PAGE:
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November 22, 2017

This might change your mind about Confederate monuments.

Spoiler alert: Dedication of Confederate monuments and other symbols intensified during the eras of Jim Crow and Civil Rights.

America is being crushed in a fight over tons of bronze and granite.

The debate over Civil War monuments, specifically Confederate monuments, has turned violent, and now that white supremacists have turned these items into rallying sites, the hate and viciousness will continue to increase.

The South is full of these monuments, as well as Confederate-named streets, schools and roads, and for many generations of Southerners, these remembrances have always been there.

New Orleans’ plans for a memorial to Robert E. Lee began in 1870, a year after the Confederate general’s death. The monument itself made its public debut in 1884.

Richmond, Virginia’s tribute to Lee was unveiled in 1890. Ironically, during his lifetime, Lee himself was opposed to the creation of Confederate memorials, fearing they might “keep open the sores of war.”

The Confederate Memorial of Arlington National Cemetery was dedicated in 1914.

 

Civil war dead
Do Confederate monuments memorialize the dead or promote old belief systems? (Image: Preparing the dead for burial in Fredericksburg, Virginia. National Archives)

 

In 1959, school officials in Jacksonville, Florida named a school in honor of Confederate general and Ku Klux Klan founder Nathan Bedford Forrest. The school was renamed in 2014, but data collected from Vocativ from the National Center for Education Statistics indicates that nearly 200 schools are still named for prominent Confederates.

A sculpture of Confederate States of America President Jefferson Davis was installed in a Memphis park in 1964.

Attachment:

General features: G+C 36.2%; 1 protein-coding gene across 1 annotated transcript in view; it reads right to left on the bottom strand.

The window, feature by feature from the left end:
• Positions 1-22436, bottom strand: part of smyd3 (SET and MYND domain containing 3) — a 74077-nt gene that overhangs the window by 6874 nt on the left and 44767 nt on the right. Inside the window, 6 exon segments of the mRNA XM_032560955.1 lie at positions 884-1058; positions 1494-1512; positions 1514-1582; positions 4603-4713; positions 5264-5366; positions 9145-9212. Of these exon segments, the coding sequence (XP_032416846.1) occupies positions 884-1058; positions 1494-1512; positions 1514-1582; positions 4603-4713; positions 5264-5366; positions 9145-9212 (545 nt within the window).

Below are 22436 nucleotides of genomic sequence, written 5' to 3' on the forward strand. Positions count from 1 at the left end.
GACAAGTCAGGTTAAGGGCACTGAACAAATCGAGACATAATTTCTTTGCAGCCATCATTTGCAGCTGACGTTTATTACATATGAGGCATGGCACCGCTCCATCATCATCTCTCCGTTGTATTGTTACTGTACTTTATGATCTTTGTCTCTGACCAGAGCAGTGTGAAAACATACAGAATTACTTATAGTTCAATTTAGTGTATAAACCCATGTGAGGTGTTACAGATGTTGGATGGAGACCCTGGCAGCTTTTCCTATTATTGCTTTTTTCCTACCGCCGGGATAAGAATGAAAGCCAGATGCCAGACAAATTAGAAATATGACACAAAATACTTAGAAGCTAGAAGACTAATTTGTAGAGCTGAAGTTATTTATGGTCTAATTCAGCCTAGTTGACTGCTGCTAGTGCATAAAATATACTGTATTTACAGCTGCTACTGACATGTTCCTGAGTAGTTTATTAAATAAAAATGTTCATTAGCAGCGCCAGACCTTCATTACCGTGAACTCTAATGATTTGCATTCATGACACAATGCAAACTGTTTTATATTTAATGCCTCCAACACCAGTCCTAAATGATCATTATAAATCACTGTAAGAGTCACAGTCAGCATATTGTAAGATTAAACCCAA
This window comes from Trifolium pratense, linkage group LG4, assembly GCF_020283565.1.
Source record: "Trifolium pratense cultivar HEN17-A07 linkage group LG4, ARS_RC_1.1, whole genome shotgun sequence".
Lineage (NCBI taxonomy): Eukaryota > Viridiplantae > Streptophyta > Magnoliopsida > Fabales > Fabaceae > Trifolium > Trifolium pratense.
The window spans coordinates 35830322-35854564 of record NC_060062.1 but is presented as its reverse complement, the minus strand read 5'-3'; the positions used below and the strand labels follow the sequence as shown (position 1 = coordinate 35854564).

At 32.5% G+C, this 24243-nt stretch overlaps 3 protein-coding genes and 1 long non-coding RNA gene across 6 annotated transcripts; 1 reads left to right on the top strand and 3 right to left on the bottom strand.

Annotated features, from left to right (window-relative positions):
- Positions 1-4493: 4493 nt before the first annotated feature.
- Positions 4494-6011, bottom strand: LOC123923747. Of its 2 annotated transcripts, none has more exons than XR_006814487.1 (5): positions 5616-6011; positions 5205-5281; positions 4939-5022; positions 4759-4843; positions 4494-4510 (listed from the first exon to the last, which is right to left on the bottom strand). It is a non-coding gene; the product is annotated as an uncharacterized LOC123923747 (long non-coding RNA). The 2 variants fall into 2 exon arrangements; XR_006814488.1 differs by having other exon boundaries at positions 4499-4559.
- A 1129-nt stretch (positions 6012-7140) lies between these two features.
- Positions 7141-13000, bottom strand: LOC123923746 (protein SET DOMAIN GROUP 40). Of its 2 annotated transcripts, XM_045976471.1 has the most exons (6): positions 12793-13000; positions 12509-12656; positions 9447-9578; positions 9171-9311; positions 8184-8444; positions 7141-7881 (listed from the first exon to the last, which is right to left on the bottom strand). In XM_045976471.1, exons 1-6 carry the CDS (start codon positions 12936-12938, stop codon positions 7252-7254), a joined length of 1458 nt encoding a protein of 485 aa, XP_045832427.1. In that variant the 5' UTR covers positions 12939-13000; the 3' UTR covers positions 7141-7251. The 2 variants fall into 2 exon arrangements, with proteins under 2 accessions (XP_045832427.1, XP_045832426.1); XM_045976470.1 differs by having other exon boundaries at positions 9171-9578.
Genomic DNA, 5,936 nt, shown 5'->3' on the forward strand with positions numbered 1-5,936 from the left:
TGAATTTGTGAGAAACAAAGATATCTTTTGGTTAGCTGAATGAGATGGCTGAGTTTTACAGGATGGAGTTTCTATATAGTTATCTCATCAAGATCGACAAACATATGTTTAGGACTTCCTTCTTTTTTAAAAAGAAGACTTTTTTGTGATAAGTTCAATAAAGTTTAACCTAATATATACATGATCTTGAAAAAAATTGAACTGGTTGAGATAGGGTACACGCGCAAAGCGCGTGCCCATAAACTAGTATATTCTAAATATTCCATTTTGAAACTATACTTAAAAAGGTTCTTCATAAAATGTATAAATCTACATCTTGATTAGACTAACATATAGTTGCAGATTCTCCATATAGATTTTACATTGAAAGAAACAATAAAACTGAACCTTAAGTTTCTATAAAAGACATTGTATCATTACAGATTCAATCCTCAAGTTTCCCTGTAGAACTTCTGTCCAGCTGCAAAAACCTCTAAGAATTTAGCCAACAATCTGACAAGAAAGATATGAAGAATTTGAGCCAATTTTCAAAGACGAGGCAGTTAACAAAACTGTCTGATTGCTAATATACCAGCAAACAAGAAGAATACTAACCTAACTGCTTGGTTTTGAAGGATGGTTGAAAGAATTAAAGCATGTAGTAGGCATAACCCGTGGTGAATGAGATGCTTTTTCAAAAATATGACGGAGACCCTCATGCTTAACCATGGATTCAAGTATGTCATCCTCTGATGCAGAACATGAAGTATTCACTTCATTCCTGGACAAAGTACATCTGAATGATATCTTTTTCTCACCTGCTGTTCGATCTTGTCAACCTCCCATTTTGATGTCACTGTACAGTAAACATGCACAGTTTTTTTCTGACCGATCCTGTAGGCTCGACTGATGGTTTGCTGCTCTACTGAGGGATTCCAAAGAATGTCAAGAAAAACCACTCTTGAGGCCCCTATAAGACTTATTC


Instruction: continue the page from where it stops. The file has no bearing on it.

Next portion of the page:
Carving on Stone Mountain’s three-acre sculpture of Jefferson Davis, Robert E. Lee and Stonewall Jackson began in 1923 and was completed in 1972.

 

Southerners have a justifiable reason for wanting to honor the men and women who fought to protect their homes, and, many memorials came to fruition shortly after the war’s end.

But the timing of others seems sparked by other motivations.

According to data tracked by the Southern Poverty Law Center, these tributes, and thousands of others, spiked during two prominent periods of U.S. history – the onset of Jim Crow (late 1800s- early 1900s) and the Civil Rights Movement (1950s and 1960s). To put things mildly, both periods were marked by heightened segregation, discrimination and violence against African-Americans. Both periods also coincide with Civil War anniversaries – the 50th and 100th.

It’s something to consider.

Confederate monument timeline
Click image to enlarge. Timeline for dedications of Confederate monuments. (Image: SPLC)

Author’s note: I have lived in the South for more than 30 years, and I love the diverse people and generous culture. It is my home, and I honestly could never live anywhere else. Like other Southerners, I believed the Confederate tributes had ALWAYS been there, and I struggled with understanding the controversy. However, I now understand thanks to a friend who inspired me to look into history of these monuments.

Copyright 2017, Kimberly Keller and Roadkill Goldfish. Unauthorized use and/or duplication of this material without express and written permission from this blog’s author and/or owner is strictly prohibited.

Comment Policy: 

I welcome your feedback on this blog, but I will not tolerate personal attacks against me, my family or another commenter. It’s okay to disagree, but be respectful. Attack the issue, not the person. Vulgarity, racism, religion bashing, slams about sexual orientation, name calling, shameless self promotion, and generally being a jerk to others will send your comment to the trash bin. So play nice.

 


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